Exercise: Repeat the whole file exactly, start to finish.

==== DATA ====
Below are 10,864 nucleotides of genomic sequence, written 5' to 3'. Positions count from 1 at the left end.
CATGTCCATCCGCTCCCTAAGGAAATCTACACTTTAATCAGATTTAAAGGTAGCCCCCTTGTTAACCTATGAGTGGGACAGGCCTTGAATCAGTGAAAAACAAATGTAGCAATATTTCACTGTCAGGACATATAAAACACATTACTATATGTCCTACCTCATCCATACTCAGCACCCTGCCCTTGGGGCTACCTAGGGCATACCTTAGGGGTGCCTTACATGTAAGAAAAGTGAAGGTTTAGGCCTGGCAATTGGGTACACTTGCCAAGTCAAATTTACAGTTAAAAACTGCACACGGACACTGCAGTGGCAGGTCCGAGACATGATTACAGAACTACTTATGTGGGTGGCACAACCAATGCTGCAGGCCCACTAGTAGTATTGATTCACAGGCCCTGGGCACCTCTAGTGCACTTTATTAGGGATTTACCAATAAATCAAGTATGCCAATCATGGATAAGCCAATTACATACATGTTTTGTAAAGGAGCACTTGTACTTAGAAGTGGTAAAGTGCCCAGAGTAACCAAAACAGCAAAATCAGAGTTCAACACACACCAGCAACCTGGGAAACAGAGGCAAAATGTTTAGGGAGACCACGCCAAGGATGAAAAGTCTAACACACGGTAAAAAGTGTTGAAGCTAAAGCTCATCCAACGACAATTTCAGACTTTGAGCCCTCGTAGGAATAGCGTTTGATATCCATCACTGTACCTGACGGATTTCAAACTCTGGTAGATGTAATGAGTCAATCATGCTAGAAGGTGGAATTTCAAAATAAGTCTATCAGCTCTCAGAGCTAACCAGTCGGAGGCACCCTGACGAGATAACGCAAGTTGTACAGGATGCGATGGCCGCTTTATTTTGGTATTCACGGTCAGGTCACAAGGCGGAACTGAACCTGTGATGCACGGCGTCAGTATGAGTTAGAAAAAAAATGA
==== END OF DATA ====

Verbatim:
Below are 10,864 nucleotides of genomic sequence, written 5' to 3'. Positions count from 1 at the left end.
CATGTCCATCCGCTCCCTAAGGAAATCTACACTTTAATCAGATTTAAAGGTAGCCCCCTTGTTAACCTATGAGTGGGACAGGCCTTGAATCAGTGAAAAACAAATGTAGCAATATTTCACTGTCAGGACATATAAAACACATTACTATATGTCCTACCTCATCCATACTCAGCACCCTGCCCTTGGGGCTACCTAGGGCATACCTTAGGGGTGCCTTACATGTAAGAAAAGTGAAGGTTTAGGCCTGGCAATTGGGTACACTTGCCAAGTCAAATTTACAGTTAAAAACTGCACACGGACACTGCAGTGGCAGGTCCGAGACATGATTACAGAACTACTTATGTGGGTGGCACAACCAATGCTGCAGGCCCACTAGTAGTATTGATTCACAGGCCCTGGGCACCTCTAGTGCACTTTATTAGGGATTTACCAATAAATCAAGTATGCCAATCATGGATAAGCCAATTACATACATGTTTTGTAAAGGAGCACTTGTACTTAGAAGTGGTAAAGTGCCCAGAGTAACCAAAACAGCAAAATCAGAGTTCAACACACACCAGCAACCTGGGAAACAGAGGCAAAATGTTTAGGGAGACCACGCCAAGGATGAAAAGTCTAACACACGGTAAAAAGTGTTGAAGCTAAAGCTCATCCAACGACAATTTCAGACTTTGAGCCCTCGTAGGAATAGCGTTTGATATCCATCACTGTACCTGACGGATTTCAAACTCTGGTAGATGTAATGAGTCAATCATGCTAGAAGGTGGAATTTCAAAATAAGTCTATCAGCTCTCAGAGCTAACCAGTCGGAGGCACCCTGACGAGATAACGCAAGTTGTACAGGATGCGATGGCCGCTTTATTTTGGTATTCACGGTCAGGTCACAAGGCGGAACTGAACCTGTGATGCACGGCGTCAGTATGAGTTAGAAAAAAAATGA